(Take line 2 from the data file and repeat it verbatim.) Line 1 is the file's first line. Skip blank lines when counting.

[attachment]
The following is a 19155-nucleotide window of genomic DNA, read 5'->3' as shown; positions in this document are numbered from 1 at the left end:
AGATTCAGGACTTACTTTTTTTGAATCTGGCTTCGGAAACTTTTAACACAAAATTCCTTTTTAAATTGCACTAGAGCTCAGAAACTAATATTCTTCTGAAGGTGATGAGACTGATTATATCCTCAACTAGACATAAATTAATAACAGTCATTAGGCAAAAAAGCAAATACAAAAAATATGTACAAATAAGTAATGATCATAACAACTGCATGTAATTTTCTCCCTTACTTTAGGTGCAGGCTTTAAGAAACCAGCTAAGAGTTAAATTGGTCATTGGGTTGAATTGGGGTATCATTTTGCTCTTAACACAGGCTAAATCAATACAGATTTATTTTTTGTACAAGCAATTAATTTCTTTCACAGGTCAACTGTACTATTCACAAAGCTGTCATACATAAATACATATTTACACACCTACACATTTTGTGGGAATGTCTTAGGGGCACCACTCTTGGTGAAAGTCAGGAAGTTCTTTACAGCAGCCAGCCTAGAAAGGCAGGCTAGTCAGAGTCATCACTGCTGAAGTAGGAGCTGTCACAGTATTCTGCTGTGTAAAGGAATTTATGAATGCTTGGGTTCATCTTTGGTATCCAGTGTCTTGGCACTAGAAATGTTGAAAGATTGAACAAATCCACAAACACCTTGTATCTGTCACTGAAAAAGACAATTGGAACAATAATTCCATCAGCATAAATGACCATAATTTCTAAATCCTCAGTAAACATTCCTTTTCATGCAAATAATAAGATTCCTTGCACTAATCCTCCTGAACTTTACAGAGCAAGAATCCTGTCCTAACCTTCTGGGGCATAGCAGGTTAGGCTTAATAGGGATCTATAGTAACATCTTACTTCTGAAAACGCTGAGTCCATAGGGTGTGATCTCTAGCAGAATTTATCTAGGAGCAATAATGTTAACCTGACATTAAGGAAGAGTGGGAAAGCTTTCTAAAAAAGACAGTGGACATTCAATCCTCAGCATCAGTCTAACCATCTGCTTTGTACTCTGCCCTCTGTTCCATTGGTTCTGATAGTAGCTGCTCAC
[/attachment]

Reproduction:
AGATTCAGGACTTACTTTTTTTGAATCTGGCTTCGGAAACTTTTAACACAAAATTCCTTTTTAAATTGCACTAGAGCTCAGAAACTAATATTCTTCTGAAGGTGATGAGACTGATTATATCCTCAACTAGACATAAATTAATAACAGTCATTAGGCAAAAAAGCAAATACAAAAAATATGTACAAATAAGTAATGATCATAACAACTGCATGTAATTTTCTCCCTTACTTTAGGTGCAGGCTTTAAGAAACCAGCTAAGAGTTAAATTGGTCATTGGGTTGAATTGGGGTATCATTTTGCTCTTAACACAGGCTAAATCAATACAGATTTATTTTTTGTACAAGCAATTAATTTCTTTCACAGGTCAACTGTACTATTCACAAAGCTGTCATACATAAATACATATTTACACACCTACACATTTTGTGGGAATGTCTTAGGGGCACCACTCTTGGTGAAAGTCAGGAAGTTCTTTACAGCAGCCAGCCTAGAAAGGCAGGCTAGTCAGAGTCATCACTGCTGAAGTAGGAGCTGTCACAGTATTCTGCTGTGTAAAGGAATTTATGAATGCTTGGGTTCATCTTTGGTATCCAGTGTCTTGGCACTAGAAATGTTGAAAGATTGAACAAATCCACAAACACCTTGTATCTGTCACTGAAAAAGACAATTGGAACAATAATTCCATCAGCATAAATGACCATAATTTCTAAATCCTCAGTAAACATTCCTTTTCATGCAAATAATAAGATTCCTTGCACTAATCCTCCTGAACTTTACAGAGCAAGAATCCTGTCCTAACCTTCTGGGGCATAGCAGGTTAGGCTTAATAGGGATCTATAGTAACATCTTACTTCTGAAAACGCTGAGTCCATAGGGTGTGATCTCTAGCAGAATTTATCTAGGAGCAATAATGTTAACCTGACATTAAGGAAGAGTGGGAAAGCTTTCTAAAAAAGACAGTGGACATTCAATCCTCAGCATCAGTCTAACCATCTGCTTTGTACTCTGCCCTCTGTTCCATTGGTTCTGATAGTAGCTGCTCAC